Things are changing the way CEOs and CFOs have to deal with the Street. While everyone is focusing on GAAP vs. non-GAAP and Blackstone’s letter on short termism, the market participants are changing significantly. What’s more, stocks are trading in more volatile, and sometimes inexplicable, ways.

Three major shifts in forces impacting the markets:

  1. Stocks are increasingly being held by more passive, and therefore less influence-able institutions. A new report by Broadridge Financial Solutions notes the ongoing switch from active to passive funds. During the first half of 2016, net new assets for passively-managed ETF funds increased by $37 billion, or 14 percent, while investments at actively managed funds were down by $24 billion, or about 1 percent. The trend accelerated in the second quarter of 2016.
  2. Quant Funds (not ETFs) are now the fastest growing hedge funds on the Street. Two of the fastest growing hedge funds are Two Sigma (managing $35 billion) and Renaissance Technologies (managing $65 billion). They have been consistently posting solid returns. In recent years, most other hedge fund strategies, which are centered around the trading decisions of human beings, have struggled mightily to deliver above market returns. Well respected hedge fund leader of PDT Partners, Pete Muller said, “Eventually the time will come that no human investment manager will be able to beat the computer.” Apparently Paul Tudor Junes agrees – his firm has just reduced its workforce by 15 percent and is making a sweeping organizational change that will emphasize more technologically driven and big-data trading approaches.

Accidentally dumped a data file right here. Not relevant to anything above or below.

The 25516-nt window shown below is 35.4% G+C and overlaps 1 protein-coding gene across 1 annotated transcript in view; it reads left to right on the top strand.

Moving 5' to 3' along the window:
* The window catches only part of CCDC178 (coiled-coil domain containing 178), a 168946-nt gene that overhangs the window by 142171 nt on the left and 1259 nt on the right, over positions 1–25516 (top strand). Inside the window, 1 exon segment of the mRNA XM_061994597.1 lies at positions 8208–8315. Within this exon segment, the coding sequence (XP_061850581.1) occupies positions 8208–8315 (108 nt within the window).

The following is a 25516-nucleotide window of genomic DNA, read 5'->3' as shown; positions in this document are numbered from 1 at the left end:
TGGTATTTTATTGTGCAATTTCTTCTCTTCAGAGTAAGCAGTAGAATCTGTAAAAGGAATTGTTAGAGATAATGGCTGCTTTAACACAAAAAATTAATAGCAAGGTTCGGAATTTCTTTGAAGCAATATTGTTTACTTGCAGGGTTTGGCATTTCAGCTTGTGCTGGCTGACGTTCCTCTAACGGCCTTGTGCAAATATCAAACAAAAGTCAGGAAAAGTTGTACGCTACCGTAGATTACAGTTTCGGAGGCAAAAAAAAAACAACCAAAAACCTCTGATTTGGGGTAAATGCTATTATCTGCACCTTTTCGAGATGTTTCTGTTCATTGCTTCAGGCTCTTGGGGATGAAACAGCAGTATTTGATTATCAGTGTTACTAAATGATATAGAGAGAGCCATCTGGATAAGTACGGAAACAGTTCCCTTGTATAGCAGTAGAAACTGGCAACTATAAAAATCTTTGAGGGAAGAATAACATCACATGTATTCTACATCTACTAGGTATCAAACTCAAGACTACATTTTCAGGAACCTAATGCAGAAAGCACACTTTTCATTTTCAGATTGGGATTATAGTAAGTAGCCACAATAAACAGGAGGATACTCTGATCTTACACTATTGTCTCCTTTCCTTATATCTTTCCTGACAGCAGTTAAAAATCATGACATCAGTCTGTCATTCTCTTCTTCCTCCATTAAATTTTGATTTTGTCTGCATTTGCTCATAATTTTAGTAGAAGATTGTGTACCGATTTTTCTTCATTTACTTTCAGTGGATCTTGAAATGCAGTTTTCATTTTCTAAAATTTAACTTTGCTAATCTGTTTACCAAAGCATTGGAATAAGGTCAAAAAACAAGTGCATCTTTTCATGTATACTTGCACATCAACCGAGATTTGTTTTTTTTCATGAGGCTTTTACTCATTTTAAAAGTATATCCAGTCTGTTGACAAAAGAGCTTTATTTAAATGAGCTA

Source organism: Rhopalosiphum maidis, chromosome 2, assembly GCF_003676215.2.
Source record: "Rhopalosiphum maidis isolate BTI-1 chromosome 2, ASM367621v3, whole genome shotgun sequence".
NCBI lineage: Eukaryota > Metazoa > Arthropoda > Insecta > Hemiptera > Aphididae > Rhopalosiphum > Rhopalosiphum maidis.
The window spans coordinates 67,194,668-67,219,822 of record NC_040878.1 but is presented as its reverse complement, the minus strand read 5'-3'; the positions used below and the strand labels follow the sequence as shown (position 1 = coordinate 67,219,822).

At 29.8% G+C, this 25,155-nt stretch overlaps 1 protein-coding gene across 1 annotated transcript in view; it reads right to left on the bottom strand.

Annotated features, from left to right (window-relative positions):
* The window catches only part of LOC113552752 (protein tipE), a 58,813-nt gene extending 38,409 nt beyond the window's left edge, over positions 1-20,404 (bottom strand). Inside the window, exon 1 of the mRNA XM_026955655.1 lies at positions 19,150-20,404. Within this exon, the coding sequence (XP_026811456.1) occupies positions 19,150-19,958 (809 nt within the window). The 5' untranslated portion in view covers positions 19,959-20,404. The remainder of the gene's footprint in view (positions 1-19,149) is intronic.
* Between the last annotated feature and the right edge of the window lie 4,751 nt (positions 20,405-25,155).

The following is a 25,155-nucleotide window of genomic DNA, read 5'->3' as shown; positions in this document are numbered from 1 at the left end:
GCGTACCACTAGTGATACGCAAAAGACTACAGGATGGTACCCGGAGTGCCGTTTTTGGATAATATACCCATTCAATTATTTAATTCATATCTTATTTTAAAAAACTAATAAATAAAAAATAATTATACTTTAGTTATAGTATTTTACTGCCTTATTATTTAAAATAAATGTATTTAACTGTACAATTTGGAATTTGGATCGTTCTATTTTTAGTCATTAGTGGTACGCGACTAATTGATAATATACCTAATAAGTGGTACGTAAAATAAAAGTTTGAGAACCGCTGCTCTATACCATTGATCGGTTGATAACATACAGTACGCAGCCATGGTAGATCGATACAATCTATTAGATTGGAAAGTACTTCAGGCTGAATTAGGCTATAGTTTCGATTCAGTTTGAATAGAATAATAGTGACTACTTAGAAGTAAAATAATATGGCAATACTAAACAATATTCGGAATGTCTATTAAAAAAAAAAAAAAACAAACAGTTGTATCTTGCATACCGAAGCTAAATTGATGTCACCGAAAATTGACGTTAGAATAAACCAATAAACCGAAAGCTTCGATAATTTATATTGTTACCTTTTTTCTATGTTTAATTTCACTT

3. Alpha is more likely to come from speed of trade execution, not fundamental analysis. The Wall Street Journal reported that a handful of financial technology startups are arming many of the world’s most powerful trading firms and exchanges with devices that promise to handle stock market transactions at close to the speed of light. Think the Fast Boys. Rolling out switches that take four nanoseconds to make trades. The leading provider of this technology, Metamako, told the Wall Street Journal that more than half of U.S. high-frequency firms already use its devices. This could account for up to one-quarter of the trading volume in U.S. stocks on any given day – and rising!

The real loser is the actively managed hedge funds, which rely on people to make decisions. They are becoming less of a force. Funds in the $2.9 trillion hedge-fund sector have now experienced three consecutive quarters of withdrawals for the first time since 2009, according to HFR. The average hedge fund is up 3 percent through the end of July, less than half that of the S&P 500, and with nearly four times the average fee of an index fund.

Some companies’ management teams are still telling their Board of Directors that “investors don’t understand their investment story.” They might be missing the point. With the move toward more passive investing, “bot” decision-making and the resulting decline in sell-side research, maybe these management teams don’t appreciate that fewer and fewer investors will be around to listen to them.


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